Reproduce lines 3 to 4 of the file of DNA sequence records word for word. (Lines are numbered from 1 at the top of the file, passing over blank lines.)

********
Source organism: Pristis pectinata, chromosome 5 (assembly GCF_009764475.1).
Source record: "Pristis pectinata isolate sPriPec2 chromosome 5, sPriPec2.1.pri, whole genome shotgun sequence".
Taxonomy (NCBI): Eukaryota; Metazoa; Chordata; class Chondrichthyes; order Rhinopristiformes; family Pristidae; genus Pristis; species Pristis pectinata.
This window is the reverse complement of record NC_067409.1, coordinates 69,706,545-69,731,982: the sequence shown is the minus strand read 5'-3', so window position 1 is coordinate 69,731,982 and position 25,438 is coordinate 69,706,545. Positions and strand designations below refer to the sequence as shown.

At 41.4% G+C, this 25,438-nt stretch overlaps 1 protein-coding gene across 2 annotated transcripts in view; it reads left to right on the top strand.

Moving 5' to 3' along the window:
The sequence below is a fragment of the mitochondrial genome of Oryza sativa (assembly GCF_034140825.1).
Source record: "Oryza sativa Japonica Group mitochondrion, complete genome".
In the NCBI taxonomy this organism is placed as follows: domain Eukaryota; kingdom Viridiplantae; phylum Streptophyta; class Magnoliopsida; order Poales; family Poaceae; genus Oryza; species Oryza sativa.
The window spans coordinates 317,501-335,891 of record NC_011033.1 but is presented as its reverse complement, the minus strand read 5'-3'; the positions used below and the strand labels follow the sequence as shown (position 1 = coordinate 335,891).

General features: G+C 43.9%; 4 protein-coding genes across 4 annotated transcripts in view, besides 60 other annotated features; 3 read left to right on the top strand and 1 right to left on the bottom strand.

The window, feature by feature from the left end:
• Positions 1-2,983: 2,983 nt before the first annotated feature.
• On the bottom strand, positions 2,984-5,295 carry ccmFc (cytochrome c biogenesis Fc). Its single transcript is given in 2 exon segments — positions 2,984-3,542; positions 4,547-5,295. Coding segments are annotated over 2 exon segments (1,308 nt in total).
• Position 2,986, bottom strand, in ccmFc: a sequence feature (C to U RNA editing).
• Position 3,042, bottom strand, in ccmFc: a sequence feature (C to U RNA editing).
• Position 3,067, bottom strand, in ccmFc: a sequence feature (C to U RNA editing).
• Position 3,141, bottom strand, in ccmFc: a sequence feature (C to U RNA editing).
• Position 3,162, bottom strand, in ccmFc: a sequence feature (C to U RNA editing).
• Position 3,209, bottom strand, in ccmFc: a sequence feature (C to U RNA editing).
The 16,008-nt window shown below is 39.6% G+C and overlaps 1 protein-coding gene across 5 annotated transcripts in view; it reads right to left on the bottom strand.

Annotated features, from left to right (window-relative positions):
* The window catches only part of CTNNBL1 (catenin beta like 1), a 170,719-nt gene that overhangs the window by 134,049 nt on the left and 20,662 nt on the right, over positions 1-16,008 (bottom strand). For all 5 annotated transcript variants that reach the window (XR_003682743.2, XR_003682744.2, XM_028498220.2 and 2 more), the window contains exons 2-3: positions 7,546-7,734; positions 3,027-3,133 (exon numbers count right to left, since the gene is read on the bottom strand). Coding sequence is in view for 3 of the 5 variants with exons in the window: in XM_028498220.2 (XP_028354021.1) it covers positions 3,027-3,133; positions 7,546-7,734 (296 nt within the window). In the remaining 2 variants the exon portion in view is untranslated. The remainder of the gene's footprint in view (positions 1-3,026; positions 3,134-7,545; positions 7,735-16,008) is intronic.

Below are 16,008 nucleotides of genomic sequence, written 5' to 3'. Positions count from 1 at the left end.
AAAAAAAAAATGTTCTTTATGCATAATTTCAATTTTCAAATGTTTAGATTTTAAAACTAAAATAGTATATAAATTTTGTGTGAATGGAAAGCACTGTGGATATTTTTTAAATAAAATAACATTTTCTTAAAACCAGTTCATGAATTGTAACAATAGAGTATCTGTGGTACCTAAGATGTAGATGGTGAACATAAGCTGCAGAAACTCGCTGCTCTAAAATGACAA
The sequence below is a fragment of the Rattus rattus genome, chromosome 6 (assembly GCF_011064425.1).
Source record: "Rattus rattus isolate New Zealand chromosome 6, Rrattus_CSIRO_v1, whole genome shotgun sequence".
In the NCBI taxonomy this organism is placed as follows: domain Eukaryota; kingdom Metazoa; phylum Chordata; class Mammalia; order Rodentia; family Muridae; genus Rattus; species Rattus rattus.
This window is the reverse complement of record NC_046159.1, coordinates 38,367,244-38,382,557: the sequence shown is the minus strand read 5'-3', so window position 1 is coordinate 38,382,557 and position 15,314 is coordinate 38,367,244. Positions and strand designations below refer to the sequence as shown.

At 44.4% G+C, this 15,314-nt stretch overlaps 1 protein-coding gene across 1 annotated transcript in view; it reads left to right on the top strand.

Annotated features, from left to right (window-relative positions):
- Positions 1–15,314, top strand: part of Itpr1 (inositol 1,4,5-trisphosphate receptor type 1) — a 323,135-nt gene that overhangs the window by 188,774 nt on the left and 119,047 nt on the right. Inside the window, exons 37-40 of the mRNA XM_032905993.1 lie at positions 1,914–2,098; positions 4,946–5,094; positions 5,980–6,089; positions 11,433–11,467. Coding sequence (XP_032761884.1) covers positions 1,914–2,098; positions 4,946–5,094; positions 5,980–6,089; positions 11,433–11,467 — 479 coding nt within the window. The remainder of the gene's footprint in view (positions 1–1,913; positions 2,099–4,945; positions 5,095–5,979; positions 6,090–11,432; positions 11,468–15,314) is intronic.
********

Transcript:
Taxonomy (NCBI): Eukaryota; Metazoa; Chordata; class Chondrichthyes; order Rhinopristiformes; family Pristidae; genus Pristis; species Pristis pectinata.
This window is the reverse complement of record NC_067409.1, coordinates 69,706,545-69,731,982: the sequence shown is the minus strand read 5'-3', so window position 1 is coordinate 69,731,982 and position 25,438 is coordinate 69,706,545. Positions and strand designations below refer to the sequence as shown.